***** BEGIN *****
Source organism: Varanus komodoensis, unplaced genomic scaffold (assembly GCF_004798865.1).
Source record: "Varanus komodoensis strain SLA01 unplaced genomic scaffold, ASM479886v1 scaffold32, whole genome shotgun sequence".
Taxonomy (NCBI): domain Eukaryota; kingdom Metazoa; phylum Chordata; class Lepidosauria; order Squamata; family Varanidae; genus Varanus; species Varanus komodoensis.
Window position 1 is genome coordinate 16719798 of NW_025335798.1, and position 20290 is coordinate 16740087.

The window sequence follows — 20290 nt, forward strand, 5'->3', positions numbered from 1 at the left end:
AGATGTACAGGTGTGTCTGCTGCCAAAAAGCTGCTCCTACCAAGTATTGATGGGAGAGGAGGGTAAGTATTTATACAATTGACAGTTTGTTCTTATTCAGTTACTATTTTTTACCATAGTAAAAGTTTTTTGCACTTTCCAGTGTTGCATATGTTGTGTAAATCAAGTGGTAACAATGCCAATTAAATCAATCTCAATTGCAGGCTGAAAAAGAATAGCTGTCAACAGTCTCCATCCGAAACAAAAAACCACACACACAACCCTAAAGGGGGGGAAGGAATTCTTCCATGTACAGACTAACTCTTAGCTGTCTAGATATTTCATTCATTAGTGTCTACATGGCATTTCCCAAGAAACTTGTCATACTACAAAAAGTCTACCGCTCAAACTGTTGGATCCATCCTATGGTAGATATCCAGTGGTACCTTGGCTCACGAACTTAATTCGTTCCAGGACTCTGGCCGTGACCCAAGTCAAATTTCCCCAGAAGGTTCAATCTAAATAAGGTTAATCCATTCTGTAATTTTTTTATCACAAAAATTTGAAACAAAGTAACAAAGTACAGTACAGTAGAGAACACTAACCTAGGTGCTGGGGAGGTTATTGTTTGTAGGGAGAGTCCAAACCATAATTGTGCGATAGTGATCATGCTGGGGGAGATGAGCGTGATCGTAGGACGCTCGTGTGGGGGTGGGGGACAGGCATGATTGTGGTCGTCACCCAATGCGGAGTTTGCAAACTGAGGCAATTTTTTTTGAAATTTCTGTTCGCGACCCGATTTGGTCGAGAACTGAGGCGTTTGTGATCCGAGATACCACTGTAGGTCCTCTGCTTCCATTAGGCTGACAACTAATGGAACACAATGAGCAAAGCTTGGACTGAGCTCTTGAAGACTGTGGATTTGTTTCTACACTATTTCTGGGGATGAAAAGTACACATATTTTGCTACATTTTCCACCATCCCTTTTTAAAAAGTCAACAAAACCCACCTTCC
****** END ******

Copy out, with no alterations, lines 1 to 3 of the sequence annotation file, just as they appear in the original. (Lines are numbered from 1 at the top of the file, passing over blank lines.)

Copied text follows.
Source organism: Varanus komodoensis, unplaced genomic scaffold (assembly GCF_004798865.1).
Source record: "Varanus komodoensis strain SLA01 unplaced genomic scaffold, ASM479886v1 scaffold32, whole genome shotgun sequence".
Taxonomy (NCBI): domain Eukaryota; kingdom Metazoa; phylum Chordata; class Lepidosauria; order Squamata; family Varanidae; genus Varanus; species Varanus komodoensis.